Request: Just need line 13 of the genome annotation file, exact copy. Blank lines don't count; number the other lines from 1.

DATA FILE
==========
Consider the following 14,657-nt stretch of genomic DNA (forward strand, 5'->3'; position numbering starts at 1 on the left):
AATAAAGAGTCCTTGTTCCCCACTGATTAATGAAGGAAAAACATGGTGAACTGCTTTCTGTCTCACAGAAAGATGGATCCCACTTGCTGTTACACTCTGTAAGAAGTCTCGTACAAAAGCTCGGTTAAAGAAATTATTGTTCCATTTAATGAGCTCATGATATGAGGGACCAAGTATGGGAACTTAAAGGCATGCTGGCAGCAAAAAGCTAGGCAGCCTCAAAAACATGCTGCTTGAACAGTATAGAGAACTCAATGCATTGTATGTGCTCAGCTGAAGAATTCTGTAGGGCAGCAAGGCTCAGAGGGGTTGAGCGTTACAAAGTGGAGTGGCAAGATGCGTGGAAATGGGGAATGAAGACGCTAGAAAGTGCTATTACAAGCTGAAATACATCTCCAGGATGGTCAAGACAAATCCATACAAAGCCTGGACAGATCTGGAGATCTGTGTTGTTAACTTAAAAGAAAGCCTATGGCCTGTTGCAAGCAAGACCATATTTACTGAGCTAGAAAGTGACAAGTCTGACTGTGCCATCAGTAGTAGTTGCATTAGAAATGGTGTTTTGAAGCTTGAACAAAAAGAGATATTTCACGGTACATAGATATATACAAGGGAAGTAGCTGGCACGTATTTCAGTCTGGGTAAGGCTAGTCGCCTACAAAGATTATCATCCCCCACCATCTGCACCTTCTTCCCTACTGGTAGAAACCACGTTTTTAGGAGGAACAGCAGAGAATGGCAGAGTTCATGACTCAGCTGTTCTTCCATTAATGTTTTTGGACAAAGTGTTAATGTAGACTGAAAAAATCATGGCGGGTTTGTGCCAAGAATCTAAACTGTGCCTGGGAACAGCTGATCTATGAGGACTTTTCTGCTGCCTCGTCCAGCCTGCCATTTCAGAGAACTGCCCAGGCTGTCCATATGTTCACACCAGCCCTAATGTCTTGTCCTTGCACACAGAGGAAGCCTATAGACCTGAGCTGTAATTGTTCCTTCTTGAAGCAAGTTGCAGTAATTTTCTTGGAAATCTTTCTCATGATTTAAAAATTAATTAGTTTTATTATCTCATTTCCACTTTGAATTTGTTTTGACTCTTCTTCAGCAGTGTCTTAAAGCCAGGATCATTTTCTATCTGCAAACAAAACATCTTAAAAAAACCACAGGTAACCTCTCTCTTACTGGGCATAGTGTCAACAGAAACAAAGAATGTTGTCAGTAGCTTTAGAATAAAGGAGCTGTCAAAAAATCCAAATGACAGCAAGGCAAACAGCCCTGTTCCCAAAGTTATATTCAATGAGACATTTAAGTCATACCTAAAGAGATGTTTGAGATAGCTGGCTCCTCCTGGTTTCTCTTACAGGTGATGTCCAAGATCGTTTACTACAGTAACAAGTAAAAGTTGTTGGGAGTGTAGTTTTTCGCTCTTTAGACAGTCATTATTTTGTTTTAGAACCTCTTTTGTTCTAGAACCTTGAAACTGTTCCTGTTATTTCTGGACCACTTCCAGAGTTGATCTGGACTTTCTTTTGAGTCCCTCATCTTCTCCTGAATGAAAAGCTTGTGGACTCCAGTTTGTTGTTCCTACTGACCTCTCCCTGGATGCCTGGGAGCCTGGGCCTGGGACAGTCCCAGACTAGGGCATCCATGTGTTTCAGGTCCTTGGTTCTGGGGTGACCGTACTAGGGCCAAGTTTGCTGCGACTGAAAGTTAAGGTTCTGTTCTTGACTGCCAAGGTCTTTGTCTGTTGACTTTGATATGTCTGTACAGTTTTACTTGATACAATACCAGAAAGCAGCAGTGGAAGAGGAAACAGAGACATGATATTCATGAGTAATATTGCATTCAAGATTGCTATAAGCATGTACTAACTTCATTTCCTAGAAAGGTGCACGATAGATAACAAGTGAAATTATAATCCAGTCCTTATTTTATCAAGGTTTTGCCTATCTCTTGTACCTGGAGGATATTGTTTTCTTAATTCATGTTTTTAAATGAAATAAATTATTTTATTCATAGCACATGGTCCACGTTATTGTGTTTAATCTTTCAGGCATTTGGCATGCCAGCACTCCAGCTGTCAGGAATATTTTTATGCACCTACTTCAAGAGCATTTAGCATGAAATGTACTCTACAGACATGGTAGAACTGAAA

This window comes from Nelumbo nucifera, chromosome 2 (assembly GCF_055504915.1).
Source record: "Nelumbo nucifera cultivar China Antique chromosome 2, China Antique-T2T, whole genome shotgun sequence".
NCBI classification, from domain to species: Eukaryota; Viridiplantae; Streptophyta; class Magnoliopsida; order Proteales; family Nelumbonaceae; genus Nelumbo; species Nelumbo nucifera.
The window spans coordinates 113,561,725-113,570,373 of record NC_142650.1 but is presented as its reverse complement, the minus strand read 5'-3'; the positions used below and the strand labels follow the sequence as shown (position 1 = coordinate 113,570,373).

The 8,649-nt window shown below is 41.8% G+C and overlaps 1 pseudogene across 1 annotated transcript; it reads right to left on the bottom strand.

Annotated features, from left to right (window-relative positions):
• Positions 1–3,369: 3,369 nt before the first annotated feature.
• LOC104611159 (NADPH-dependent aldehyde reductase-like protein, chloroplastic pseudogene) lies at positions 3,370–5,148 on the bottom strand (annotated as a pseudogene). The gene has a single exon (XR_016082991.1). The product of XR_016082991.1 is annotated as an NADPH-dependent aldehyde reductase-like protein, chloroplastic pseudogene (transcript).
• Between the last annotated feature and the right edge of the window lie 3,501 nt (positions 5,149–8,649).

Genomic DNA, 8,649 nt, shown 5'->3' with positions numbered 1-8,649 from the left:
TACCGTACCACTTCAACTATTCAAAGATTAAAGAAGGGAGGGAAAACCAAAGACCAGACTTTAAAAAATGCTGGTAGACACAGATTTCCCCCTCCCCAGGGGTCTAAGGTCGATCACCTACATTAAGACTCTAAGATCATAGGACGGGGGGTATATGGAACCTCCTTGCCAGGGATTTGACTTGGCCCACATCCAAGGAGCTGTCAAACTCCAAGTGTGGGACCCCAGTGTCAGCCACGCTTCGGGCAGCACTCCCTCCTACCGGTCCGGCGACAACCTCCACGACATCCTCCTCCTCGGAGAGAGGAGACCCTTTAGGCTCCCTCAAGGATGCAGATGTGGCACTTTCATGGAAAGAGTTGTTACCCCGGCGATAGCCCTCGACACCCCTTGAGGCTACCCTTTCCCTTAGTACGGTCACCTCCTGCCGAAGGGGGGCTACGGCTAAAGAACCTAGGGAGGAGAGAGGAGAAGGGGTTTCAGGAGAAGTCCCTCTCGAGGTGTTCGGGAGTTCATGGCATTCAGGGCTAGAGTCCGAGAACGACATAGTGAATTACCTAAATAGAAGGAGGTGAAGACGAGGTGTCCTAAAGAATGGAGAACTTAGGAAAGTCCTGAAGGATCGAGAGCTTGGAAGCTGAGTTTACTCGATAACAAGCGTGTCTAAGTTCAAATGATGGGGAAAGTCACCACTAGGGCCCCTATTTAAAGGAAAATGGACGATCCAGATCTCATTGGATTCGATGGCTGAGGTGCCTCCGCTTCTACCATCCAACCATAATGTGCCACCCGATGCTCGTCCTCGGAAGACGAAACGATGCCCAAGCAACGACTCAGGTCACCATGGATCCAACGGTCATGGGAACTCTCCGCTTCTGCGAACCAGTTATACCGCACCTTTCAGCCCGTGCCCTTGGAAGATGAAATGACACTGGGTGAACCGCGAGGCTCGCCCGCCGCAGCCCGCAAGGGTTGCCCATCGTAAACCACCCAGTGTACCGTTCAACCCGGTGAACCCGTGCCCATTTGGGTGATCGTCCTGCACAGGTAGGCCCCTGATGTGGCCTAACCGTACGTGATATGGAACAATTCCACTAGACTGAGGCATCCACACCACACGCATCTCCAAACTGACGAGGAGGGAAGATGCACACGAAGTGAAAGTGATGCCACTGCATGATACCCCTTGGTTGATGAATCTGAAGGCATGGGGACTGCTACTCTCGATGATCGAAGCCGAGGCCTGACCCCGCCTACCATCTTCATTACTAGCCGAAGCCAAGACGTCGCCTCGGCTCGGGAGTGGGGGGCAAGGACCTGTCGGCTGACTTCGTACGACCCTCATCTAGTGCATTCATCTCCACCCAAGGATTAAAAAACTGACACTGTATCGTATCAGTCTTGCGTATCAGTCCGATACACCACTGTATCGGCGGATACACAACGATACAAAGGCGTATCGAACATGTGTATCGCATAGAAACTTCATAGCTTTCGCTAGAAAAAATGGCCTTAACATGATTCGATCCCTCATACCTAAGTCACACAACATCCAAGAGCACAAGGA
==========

TACCGTACCACTTCAACTATTCAAAGATTAAAGAAGGGAGGGAAAACCAAAGACCAGACTTTAAAAAATGCTGGTAGACACAGATTTCCCCCTCCCCAGGGGTCTAAGGTCGATCACCTACATTAAGACTCTAAGATCATAGGACGGGGGGTATATGGAACCTCCTTGCCAGGGATTTGACTTGGCCCACATCCAAGGAGCTGTCAAACTCCAAGTGTGGGACCCCAGTGTCAGCCACGCTTCGGGCAGCACTCCCTCCTACCGGTCCGGCGACAACCTCCACGACATCCTCCTCCTCGGAGAGAGGAGACCCTTTAGGCTCCCTCAAGGATGCAGATGTGGCACTTTCATGGAAAGAGTTGTTACCCCGGCGATAGCCCTCGACACCCCTTGAGGCTACCCTTTCCCTTAGTACGGTCACCTCCTGCCGAAGGGGGGCTACGGCTAAAGAACCTAGGGAGGAGAGAGGAGAAGGGGTTTCAGGAGAAGTCCCTCTCGAGGTGTTCGGGAGTTCATGGCATTCAGGGCTAGAGTCCGAGAACGACATAGTGAATTACCTAAATAGAAGGAGGTGAAGACGAGGTGTCCTAAAGAATGGAGAACTTAGGAAAGTCCTGAAGGATCGAGAGCTTGGAAGCTGAGTTTACTCGATAACAAGCGTGTCTAAGTTCAAATGATGGGGAAAGTCACCACTAGGGCCCCTATTTAAAGGAAAATGGACGATCCAGATCTCATTGGATTCGATGGCTGAGGTGCCTCCGCTTCTACCATCCAACCATAATGTGCCACCCGATGCTCGTCCTCGGAAGACGAAACGATGCCCAAGCAACGACTCAGGTCACCATGGATCCAACGGTCATGGGAACTCTCCGCTTCTGCGAACCAGTTATACCGCACCTTTCAGCCCGTGCCCTTGGAAGATGAAATGACACTGGGTGAACCGCGAGGCTCGCCCGCCGCAGCCCGCAAGGGTTGCCCATCGTAAACCACCCAGTGTACCGTTCAACCCGGTGAACCCGTGCCCATTTGGGTGATCGTCCTGCACAGGTAGGCCCCTGATGTGGCCTAACCGTACGTGATATGGAACAATTCCACTAGACTGAGGCATCCACACCACACGCATCTCCAAACTGACGAGGAGGGAAGATGCACACGAAGTGAAAGTGATGCCACTGCATGATACCCCTTGGTTGATGAATCTGAAGGCATGGGGACTGCTACTCTCGATGATCGAAGCCGAGGCCTGACCCCGCCTACCATCTTCATTACTAGCCGAAGCCAAGACGTCGCCTCGGCTCGGGAGTGGGGGGCAAGGACCTGTCGGCTGACTTCGTACGACCCTCATCTAGTGCATTCATCTCCACCCAAGGATTAAAAAACTGACACTGTATCGTATCAGTCTTGCGTATCAGTCCGATACACCACTGTATCGGCGGATACACAACGATACAAAGGCGTATCGAACATGTGTATCGCATAGAAACTTCATAGCTTTCGCTAGAAAAAATGGCCTTAACATGATTCGATCCCTCATACCTAAGTCACACAACATCCAAGAGCACAAGGA